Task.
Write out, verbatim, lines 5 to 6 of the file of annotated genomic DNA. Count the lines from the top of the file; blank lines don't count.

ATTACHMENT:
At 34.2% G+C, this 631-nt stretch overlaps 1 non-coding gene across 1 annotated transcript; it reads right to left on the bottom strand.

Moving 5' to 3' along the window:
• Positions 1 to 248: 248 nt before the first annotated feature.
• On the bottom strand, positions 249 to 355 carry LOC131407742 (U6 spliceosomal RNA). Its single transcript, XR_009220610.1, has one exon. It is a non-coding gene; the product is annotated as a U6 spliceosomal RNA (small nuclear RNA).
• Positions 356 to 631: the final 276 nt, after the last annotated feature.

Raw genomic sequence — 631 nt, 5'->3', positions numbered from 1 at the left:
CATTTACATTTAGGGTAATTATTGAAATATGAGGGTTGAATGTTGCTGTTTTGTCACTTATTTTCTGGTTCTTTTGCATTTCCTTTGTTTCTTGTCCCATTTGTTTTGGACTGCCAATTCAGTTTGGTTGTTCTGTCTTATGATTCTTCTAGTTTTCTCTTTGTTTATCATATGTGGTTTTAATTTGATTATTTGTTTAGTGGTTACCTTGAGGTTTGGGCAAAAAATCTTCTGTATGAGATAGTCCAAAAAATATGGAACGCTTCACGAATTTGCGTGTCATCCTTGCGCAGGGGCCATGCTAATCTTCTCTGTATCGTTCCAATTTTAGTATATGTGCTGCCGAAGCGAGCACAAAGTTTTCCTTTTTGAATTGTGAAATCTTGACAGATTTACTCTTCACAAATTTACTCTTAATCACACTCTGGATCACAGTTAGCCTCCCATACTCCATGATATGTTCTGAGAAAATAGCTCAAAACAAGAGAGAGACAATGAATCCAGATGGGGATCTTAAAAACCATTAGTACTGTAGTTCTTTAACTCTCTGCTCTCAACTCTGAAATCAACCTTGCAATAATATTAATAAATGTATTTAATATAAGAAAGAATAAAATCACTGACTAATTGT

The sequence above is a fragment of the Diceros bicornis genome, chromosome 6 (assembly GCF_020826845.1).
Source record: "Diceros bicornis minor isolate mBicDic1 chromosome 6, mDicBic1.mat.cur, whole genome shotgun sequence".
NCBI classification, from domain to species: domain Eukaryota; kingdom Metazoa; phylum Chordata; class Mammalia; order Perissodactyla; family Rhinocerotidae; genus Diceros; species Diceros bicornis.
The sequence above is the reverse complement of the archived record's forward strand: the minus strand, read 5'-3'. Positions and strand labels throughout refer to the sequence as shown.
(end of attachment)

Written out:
• Positions 356 to 631: the final 276 nt, after the last annotated feature.

Raw genomic sequence — 631 nt, 5'->3', positions numbered from 1 at the left: